Tunisia, the cradle of the Arab Spring, held its first elections since its longtime dictator was toppled after a popular revolt. The elections were seen as one of the brightest moments in the regional movement.
But, today, it became clear that the path to democracy won't be easy. After the country announced that the Islamist Ennahda party had won 41 percent of the votes and 90 seats of the 217-member assembly, protests erupted across the country.
Ken Ward of the Charleston Gazette has a story this morning featuring a rare interview with the U.S. Attorney for West Virginia, who says prosecutors are exploring more serious charges against senior Massey Energy officials in last year's deadly explosion at the company's Upper Big Branch mine.
Originally published on Fri October 28, 2011 2:31 pm
Consider the last time you ordered a salad at a restaurant. What, precisely, was in it? Chances are you'll remember the biggest, brightest ingredients, like the lettuce, the tomato, maybe the grilled chicken.
But will you remember the little bits — the nuts, berries or toppings? In an age when salads increasingly aspire to be confetti-like piles of artistic greatness, you'd be pardoned if you didn't take note every morsel.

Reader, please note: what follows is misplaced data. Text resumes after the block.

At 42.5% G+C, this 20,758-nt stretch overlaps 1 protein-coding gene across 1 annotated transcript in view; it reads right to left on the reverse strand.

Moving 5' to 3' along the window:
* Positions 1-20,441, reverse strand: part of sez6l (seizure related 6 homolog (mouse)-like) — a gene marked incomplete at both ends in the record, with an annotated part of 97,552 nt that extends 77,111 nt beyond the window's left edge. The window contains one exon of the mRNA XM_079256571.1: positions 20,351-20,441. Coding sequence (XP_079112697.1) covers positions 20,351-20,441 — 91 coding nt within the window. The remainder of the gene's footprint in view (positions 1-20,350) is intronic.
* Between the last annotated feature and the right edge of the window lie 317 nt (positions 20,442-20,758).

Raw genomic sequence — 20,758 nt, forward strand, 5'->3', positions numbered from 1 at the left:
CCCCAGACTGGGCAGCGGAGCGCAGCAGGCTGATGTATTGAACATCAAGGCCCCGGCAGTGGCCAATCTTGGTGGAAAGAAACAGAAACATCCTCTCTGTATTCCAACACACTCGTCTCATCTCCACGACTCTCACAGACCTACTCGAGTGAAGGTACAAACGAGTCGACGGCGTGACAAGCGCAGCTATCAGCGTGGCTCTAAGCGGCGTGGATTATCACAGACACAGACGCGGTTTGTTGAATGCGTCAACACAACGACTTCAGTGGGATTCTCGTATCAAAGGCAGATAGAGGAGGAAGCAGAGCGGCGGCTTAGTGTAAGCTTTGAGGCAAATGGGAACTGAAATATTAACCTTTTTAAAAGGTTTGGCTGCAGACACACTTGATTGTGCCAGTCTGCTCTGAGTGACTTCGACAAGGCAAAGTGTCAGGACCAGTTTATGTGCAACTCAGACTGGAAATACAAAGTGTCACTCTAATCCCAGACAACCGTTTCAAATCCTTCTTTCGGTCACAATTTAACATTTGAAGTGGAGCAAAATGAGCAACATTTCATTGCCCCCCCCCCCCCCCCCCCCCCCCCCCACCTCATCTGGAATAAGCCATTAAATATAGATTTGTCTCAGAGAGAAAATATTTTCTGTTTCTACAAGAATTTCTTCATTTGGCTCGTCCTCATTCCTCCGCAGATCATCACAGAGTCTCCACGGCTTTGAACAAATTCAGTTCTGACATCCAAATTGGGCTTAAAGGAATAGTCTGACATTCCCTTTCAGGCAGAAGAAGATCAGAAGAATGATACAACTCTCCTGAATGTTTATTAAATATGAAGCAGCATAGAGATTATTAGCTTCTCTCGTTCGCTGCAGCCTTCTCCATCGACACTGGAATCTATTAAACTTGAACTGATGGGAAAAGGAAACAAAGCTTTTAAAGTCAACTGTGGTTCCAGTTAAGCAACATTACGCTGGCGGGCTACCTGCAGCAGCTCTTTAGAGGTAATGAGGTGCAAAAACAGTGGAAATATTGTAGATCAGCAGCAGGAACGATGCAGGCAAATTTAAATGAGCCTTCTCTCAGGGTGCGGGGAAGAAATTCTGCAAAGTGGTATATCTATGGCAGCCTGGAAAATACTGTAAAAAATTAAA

Sure, it's just one poll of many, but October marks a crummy month for sentiment about the federal Affordable Care Act.
For the first time since President Obama signed it into law in March 2010, more than half of those polled — 51 percent — told researchers from the Kaiser Family Foundation they had an unfavorable view of the measure overhauling health care. Only 34 percent said they viewed the law favorably, a post-passage low.
But personal income grew only 0.1 percent last month — meaning that consumers dug into their savings in order to boost spending. According to the bureau: "Personal saving as a percentage of disposable personal income was 3.6 percent in September, compared with 4.1 percent in August."
Officials of the International Criminal Court are having "indirect" talks with Saif al-Islam Gadhafi about his possible surrender, the ICC's prosecutor told The Associated Press and other news outlets today.
Saif al-Islam, one of Moammar Gadhafi's sons, once was seen as the heir apparent to the former Libyan dictator.